Updated: May 25, 2018
One of my favorite things to do is have friends, new and old, at my house gathered around a board game and some cheap Walmart snacks. I love hearing the belly laughs come out when someone does something goofy. I love seeing relationships built. I love community.
But community is only something I have recently experienced. For years I longed for a Christ centered community, but it never seemed to happen. If you are human, like me, i'll bet you crave community, too.
"And let us consider how we may spur one another on toward love and good deeds, not giving up meeting together, as some are in the habit of doing, but encouraging one another—and all the more as you see the Day approaching." Hebrews 10:24-25
God created you and me for community. Introvert and extravert. If we ask God to send us people, He will. And chances are it may be in ways you never expected.
Years ago I asked a wise guy named Mark how to find a community that would be Christ centered and encouraging. After being rejected, forgotten, and out of place in so many relationships and communities, I had reached a point of frustration and desperation. The next words Mark told me would change how I saw everything. In four simple words he told me, "Build your own community." I'll admit I had no idea what he meant and it definitely was not what I wanted to hear. But this statement has changed me. What is means is that you have to build the community you want. Be the friend you want. Invite and include the people who don't have a community. If you want a Christ centered community, then be Christ to others and invite the uninvited. Here are a few practical tips on where to start:
1. Don't assume they have a community.
If there is someone you would like to get to know more as a friend, ask them to lunch or coffee. The worst they can say is no, and that is very unlikely. Lisa-Jo Baker, who is the author of Never Unfriended, says, "The cardinal rule of friendship: you have to be willing to go first."
2. Be okay with being rejected.
Reality is, not everyone is going to be your friend. Everyone has their own personality and baggage and sometimes it won't align with yours. Don't beat yourself up about it and let it define you. Know that God is the only one that can completely fill you and not someone you find. God wants you to be in community but first and foremost He wants a community with you. When you have God as your ultimate provider of all things, it will naturally flow out into your other relationships making people want to get to know you and their Creator more. Knowing who you are in Christ also helps soften the blow when you do get rejected or hurt. God will help you see them through His eyes and things are so much easier.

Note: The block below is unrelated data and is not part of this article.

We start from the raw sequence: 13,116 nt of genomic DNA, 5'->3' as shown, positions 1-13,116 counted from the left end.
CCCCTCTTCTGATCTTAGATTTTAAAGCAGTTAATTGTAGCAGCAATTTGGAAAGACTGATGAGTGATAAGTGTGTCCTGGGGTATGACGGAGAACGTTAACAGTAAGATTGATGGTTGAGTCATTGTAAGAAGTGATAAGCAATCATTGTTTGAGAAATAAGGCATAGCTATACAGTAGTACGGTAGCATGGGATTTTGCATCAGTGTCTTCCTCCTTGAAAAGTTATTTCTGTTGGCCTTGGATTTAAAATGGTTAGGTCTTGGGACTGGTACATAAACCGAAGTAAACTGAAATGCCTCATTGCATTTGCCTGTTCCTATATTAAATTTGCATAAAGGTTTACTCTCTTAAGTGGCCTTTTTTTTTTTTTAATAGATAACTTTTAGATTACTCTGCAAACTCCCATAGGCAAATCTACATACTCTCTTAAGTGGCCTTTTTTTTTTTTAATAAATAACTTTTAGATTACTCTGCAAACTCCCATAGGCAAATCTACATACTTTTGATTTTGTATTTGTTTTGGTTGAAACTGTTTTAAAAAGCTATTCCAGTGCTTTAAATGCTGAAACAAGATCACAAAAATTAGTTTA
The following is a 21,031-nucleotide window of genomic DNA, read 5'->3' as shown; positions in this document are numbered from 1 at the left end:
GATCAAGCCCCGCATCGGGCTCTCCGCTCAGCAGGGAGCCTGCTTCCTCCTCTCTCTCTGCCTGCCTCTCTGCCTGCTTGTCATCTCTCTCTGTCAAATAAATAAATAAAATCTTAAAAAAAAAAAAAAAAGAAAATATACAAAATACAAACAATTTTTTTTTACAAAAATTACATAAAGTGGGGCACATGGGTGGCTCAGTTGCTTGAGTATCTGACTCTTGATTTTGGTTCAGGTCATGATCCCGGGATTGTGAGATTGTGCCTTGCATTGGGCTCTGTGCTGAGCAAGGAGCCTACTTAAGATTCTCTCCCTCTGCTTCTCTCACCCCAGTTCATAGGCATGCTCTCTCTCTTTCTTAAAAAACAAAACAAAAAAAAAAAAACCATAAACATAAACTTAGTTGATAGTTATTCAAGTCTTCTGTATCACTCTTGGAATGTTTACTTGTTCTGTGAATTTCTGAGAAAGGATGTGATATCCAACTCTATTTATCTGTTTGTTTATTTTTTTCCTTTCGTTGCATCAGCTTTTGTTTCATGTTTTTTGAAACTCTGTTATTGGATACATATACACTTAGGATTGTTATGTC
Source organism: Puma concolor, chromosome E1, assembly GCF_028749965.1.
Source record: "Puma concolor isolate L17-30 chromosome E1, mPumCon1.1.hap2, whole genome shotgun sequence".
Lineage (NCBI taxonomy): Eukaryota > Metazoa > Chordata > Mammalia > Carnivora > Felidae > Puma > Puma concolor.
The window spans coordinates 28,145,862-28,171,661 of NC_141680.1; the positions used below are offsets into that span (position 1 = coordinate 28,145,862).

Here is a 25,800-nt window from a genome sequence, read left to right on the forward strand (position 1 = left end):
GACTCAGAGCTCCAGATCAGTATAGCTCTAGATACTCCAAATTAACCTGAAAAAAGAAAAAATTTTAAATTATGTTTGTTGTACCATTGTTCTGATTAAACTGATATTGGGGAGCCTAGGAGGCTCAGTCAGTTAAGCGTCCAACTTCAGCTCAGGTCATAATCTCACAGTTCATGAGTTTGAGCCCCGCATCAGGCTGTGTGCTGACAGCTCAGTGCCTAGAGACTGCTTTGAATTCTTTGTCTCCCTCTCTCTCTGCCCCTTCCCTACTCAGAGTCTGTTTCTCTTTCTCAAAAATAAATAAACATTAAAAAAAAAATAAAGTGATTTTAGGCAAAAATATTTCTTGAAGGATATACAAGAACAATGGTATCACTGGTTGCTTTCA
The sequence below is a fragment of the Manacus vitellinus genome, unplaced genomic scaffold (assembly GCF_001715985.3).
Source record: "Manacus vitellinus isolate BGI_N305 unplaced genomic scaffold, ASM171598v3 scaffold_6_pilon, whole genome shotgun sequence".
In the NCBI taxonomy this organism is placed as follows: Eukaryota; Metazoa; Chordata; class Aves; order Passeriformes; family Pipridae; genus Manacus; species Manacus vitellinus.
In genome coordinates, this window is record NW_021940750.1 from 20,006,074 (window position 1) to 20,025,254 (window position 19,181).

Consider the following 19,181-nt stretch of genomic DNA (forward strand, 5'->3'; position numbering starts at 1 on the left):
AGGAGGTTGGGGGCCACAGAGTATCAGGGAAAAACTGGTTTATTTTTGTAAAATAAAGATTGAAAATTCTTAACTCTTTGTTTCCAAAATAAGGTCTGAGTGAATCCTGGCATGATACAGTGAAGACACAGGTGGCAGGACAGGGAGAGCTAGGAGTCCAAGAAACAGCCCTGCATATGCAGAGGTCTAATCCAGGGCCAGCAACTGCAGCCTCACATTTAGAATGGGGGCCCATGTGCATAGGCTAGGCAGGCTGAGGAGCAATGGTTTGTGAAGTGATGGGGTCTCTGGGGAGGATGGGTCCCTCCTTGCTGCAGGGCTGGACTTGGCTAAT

"You are necessary. You are not invisible. You are named and seen, and please don't erase your relevance because you think you're not relevant to the people you pass by on a screen." -Lisa-Jo
3. Stop trying to sit at the popular table.
Learning this one has helped me the most. If you are trying to build your own community, you can't recruit people who are already in a community. Find the people who are new, outcast, and alone and invite them in. This is exactly what Jesus did while on Earth. His best friends were the people no one else wanted to be around. If you do this, I believe God will bless it and grow it bigger and better than you ever planned. "We can obsess over who didn't talk to us or we can focus on the woman right in front of us." -Lisa-Jo. Ask God to open your eyes to who He has placed right in front of you.
God hears you and knows your heart. He cares for and loves you more than any one you will ever meet. Lean into Him as your guide and provider and I promise you, the community is on its way.
To learn more about community, read "Never Unfriended" by Lisa-Jo Baker.
"While we might have defined friendship our whole lives by what others do to us, in the end it's what we do for others that will define us as friends or not."